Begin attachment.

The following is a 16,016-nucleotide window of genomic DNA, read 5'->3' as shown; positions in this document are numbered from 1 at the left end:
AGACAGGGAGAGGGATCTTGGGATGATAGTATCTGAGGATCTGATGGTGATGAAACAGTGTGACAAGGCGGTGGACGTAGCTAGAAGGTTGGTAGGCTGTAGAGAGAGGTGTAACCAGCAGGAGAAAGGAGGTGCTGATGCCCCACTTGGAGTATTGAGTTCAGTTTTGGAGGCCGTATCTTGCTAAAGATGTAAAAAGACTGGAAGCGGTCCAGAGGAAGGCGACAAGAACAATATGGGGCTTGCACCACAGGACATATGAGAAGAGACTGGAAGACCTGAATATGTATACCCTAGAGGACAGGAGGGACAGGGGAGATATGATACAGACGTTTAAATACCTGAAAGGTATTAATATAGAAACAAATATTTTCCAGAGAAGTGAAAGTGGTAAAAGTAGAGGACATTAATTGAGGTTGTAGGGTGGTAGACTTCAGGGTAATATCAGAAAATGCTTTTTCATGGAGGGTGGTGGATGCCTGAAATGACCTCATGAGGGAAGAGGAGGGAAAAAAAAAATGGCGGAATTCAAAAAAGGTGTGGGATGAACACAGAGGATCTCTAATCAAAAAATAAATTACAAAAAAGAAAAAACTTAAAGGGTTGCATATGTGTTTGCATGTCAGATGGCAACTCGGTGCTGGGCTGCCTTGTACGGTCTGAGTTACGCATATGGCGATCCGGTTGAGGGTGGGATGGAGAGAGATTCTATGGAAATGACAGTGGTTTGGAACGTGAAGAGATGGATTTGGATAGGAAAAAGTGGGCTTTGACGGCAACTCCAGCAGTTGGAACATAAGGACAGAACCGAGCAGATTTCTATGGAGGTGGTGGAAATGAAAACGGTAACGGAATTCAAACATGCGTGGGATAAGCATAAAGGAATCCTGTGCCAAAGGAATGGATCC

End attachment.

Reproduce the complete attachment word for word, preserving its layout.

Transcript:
The following is a 16,016-nucleotide window of genomic DNA, read 5'->3' as shown; positions in this document are numbered from 1 at the left end:
AGACAGGGAGAGGGATCTTGGGATGATAGTATCTGAGGATCTGATGGTGATGAAACAGTGTGACAAGGCGGTGGACGTAGCTAGAAGGTTGGTAGGCTGTAGAGAGAGGTGTAACCAGCAGGAGAAAGGAGGTGCTGATGCCCCACTTGGAGTATTGAGTTCAGTTTTGGAGGCCGTATCTTGCTAAAGATGTAAAAAGACTGGAAGCGGTCCAGAGGAAGGCGACAAGAACAATATGGGGCTTGCACCACAGGACATATGAGAAGAGACTGGAAGACCTGAATATGTATACCCTAGAGGACAGGAGGGACAGGGGAGATATGATACAGACGTTTAAATACCTGAAAGGTATTAATATAGAAACAAATATTTTCCAGAGAAGTGAAAGTGGTAAAAGTAGAGGACATTAATTGAGGTTGTAGGGTGGTAGACTTCAGGGTAATATCAGAAAATGCTTTTTCATGGAGGGTGGTGGATGCCTGAAATGACCTCATGAGGGAAGAGGAGGGAAAAAAAAAATGGCGGAATTCAAAAAAGGTGTGGGATGAACACAGAGGATCTCTAATCAAAAAATAAATTACAAAAAAGAAAAAACTTAAAGGGTTGCATATGTGTTTGCATGTCAGATGGCAACTCGGTGCTGGGCTGCCTTGTACGGTCTGAGTTACGCATATGGCGATCCGGTTGAGGGTGGGATGGAGAGAGATTCTATGGAAATGACAGTGGTTTGGAACGTGAAGAGATGGATTTGGATAGGAAAAAGTGGGCTTTGACGGCAACTCCAGCAGTTGGAACATAAGGACAGAACCGAGCAGATTTCTATGGAGGTGGTGGAAATGAAAACGGTAACGGAATTCAAACATGCGTGGGATAAGCATAAAGGAATCCTGTGCCAAAGGAATGGATCC